JAMES TAYLOR

Born: 3/13/1750, Coventry, CT
Died: 1/15/1836, Pittsfield, MA

THOMAS TAYLOR

Born: 4/13/1753, Coventry, CT
Died: 8/6/1806, Pittsfield, MA

Both Connecticut natives were sergeants in Massachusetts regiments during the war (see source: J. E. A. Smith’s “History of Pittsfield, Berkshire Co., Massachusetts, from the Year 1734 to the Year 1800,” Boston: Lee and Shepard, 1869).

Both men served under Captain Oliver Root in the 1776 New York campaign. There is an interesting story that when Thomas Taylor became extremely ill under the stress of the marches and battles at Long Island, that his older brother James enlisted so that Thomas would be allowed to return home long enough to recuperate.

James Taylor’s sworn statement for veteran’s pension benefits states: “That he was born at Coventry in the State of Connecticut in the County of Windham on the 13th day of March 1750—where he resided until the year of 1770 when he removed to Pittsfield, aforesaid, and has resided in said same ever since; {the mouth of Taylor} That in the forepart of August 1776 he being informed that his Brother—Thomas Taylor, who was a Corporal and belonged to Captain Oliver Root’s Company, in Colonel Jonathan Smith’s Regiment & Genl. John Fellow’s Brigade, was sick [in] said Company then lying in New York City—he immediately went to said New York, and as he now recollects arrived there about the 10th of August 1776 and there entered the Service of the United States in said Root’s Company as a substitute for said Thomas Taylor, and Served as a Corporal in said Company from said time in August until the said Company was discharged, which was about the first of December 1776—at the Camp near Croton’s Bridge, in the State of New York where the Brittish [sic] took possession of the same. [page 2] When he marched in said Root’s Company to Fort Washington & Kingsbridge, thence to White Plains where he remained till after the Battle. He afterwards marched with said Company from time to time untill [sic] he arrived at Croton’s Bridge where he was discharged. He then returned to said Pittsfield. In the forepart of the month of June 1777 he was Drafted at said Pittsfield for one month in the Company commanded by Captain John Strong of said Pittsfield in Col. John Brown’s Regiment, and marched to Fort Edward, Fort Ann–& Fort George. His Lieut. was Caleb Goodrich & his Ensign Kellogg. He had served about one month when Captain William Francis arrived from said Pittsfield with a reinforcement and took command of the Company to which he belonged. He served under the said Francis about one month longer when he was discharged and returned home to said Pittsfield. There was a battle at Fort Ann, but he was not in it as the Company in part to which he belonged was stationed at Fort Edward at the time & the engagement was over before he arrived there. He was frequently called out on alarms during The War and served as he near as he can recollect [sic] at Bennington & at Lake Champlain & other places two or three months. The said Thomas Taylor whose substitute the said James was by a voluntary act—to save the life of his Brother—had served four or five weeks before the said James was in the Battle of White Plains. He had a written discharge at Croton’s Bridge which is lost. He had no other written discharge.” This document is dated Sept. 25, 1832, Mass. Probate Court.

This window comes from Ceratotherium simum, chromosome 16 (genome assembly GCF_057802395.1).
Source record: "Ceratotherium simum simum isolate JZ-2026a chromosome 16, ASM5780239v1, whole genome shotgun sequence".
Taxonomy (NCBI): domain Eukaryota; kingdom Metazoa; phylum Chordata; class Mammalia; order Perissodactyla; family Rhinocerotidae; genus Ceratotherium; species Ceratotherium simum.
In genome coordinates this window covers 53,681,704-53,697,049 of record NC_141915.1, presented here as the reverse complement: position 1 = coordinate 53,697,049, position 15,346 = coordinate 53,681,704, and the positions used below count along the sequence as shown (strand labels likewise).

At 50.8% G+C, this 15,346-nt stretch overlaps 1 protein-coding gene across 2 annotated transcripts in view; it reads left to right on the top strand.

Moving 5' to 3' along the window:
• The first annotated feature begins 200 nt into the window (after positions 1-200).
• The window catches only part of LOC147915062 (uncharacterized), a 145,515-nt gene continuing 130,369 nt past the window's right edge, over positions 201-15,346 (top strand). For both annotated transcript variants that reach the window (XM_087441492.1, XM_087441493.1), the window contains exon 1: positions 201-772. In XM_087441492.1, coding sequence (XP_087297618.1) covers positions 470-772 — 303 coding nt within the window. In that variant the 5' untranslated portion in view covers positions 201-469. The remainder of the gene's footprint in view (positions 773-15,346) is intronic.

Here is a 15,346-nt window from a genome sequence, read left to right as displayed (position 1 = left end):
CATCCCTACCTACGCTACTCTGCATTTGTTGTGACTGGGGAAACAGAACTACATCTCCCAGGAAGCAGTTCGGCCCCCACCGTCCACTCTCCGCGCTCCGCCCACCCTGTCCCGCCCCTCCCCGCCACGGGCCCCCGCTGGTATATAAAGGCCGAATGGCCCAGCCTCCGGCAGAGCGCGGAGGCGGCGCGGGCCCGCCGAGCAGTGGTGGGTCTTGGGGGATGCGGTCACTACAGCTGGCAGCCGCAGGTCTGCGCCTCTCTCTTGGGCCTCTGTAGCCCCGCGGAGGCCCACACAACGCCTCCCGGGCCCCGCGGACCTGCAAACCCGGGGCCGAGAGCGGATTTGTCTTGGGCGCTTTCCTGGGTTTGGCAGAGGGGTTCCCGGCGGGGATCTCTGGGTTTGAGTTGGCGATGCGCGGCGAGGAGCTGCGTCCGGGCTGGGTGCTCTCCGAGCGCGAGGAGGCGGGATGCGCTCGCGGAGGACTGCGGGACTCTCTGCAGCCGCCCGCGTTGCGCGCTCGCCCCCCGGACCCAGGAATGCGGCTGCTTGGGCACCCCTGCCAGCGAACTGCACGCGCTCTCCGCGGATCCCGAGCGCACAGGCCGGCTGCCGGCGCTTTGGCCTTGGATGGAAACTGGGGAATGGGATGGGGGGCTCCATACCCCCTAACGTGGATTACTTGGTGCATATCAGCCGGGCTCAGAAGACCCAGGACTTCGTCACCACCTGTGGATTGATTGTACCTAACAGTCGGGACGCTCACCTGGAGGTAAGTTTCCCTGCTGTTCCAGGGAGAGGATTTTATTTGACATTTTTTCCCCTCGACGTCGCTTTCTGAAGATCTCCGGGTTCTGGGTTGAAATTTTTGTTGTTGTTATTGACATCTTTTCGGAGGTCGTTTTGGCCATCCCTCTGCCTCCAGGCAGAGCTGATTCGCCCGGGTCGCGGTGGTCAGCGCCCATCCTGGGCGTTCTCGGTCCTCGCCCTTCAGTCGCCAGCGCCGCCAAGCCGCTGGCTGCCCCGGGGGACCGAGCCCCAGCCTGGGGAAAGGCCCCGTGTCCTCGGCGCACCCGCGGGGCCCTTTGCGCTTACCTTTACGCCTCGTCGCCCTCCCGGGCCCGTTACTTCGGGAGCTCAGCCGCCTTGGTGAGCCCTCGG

After the Battle of White Plains, NY, James returned to Pittsfield, but both he and brother Thomas reinlisted and/or were drafted in several other small engagements over the course of the next few years. J. E. A. Smith’s record, above, gives the following break down for eachbrother’s Revolutionary War service:

James Taylor:
Aug. 10-Dec. 5, 1776, Long Island, NY campaign under Capt. Oliver Root
Sept. 13-21, 1776, march to Williamstown under Capt. William Francis and Lieut. William Ford
Aug. 17-24, 1777, march to Bennington under Lieut. James Hubbard

Thomas Taylor:
April 22-May 1, 1775, march to Cambridge on the Lexington alarm under Capt. David Noble
Jan. 14-19, 1776, march to Albany under Capt. William Francis
Jul. 11-Aug. 10, 1776, Long Island, NY campaign under Capt. Oliver Root
Sept. 6-Oct. 1, 1777, march to Skenesborough under Capt. John Strong
Oct. 14-17, 1780, under Capt. Rufus Allen